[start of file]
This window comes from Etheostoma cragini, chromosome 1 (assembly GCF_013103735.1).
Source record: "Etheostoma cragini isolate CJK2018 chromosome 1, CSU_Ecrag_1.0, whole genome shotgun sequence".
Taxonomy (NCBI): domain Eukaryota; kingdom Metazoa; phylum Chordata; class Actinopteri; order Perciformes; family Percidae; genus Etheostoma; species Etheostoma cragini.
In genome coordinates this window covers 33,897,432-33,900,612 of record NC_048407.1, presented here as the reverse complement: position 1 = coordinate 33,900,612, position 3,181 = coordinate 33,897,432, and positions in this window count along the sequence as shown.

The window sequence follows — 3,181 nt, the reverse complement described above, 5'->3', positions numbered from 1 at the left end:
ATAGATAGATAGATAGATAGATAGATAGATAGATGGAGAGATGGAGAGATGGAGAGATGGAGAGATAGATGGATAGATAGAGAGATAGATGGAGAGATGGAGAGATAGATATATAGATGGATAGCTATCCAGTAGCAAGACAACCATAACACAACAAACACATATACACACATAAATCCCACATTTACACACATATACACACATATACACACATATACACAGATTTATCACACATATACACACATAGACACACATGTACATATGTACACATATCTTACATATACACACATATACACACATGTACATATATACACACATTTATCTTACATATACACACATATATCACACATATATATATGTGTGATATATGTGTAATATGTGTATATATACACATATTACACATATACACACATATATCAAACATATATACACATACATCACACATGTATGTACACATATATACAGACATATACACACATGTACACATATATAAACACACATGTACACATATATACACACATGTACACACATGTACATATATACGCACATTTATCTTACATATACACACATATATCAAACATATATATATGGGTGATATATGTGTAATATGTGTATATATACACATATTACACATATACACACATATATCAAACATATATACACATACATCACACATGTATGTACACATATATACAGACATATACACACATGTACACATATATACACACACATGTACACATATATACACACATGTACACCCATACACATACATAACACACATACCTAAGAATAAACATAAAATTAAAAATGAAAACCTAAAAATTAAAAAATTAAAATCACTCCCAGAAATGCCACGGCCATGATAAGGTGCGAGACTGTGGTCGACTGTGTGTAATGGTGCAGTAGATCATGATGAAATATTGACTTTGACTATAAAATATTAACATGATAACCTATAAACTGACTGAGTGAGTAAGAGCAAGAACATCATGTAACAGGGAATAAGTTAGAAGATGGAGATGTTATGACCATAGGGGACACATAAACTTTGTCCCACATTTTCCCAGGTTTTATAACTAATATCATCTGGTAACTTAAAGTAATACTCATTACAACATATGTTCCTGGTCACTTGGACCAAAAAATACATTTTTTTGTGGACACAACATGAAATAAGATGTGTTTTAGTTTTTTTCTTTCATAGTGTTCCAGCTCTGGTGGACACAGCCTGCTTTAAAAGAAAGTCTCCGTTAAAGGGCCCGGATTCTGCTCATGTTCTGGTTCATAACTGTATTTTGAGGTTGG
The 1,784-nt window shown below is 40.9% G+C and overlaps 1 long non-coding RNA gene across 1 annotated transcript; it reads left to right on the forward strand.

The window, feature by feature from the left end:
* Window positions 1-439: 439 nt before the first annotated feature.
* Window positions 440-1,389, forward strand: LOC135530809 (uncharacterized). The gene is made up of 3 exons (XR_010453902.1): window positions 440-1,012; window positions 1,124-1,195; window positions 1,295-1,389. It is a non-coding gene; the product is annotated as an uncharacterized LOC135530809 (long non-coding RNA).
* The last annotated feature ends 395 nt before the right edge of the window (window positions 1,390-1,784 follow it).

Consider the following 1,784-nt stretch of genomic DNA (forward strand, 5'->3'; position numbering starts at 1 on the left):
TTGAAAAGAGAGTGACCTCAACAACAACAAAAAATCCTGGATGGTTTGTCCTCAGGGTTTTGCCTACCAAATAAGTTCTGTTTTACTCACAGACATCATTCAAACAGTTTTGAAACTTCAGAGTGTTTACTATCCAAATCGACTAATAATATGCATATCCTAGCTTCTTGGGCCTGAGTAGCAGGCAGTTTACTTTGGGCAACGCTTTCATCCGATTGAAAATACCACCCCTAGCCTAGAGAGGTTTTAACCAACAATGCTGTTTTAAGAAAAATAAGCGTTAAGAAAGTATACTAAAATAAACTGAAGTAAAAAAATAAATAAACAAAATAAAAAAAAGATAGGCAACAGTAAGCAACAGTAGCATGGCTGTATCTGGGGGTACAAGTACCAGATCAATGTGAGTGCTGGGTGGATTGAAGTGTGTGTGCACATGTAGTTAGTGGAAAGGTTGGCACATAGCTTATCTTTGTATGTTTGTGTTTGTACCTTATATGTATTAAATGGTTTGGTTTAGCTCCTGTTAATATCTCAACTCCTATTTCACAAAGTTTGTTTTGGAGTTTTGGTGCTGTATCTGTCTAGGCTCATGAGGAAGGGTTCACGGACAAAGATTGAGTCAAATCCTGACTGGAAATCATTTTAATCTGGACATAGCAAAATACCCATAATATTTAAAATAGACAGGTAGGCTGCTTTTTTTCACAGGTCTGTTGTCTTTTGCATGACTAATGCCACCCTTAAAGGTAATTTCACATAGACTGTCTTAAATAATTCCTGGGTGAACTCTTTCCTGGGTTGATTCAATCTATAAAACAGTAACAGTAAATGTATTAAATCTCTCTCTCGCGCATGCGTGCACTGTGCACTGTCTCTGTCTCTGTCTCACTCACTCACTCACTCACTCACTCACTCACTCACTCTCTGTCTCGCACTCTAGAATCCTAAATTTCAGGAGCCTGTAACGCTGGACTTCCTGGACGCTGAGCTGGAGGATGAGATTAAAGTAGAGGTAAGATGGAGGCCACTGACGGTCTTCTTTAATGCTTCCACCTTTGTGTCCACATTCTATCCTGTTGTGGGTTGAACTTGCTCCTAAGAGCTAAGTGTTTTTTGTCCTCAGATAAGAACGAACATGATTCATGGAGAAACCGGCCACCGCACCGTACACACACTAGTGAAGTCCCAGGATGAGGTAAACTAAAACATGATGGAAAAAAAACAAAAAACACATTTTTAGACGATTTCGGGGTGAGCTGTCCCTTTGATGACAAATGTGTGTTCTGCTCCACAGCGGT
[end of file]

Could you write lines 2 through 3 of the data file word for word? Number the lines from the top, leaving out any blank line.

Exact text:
Source record: "Etheostoma cragini isolate CJK2018 chromosome 1, CSU_Ecrag_1.0, whole genome shotgun sequence".
Taxonomy (NCBI): domain Eukaryota; kingdom Metazoa; phylum Chordata; class Actinopteri; order Perciformes; family Percidae; genus Etheostoma; species Etheostoma cragini.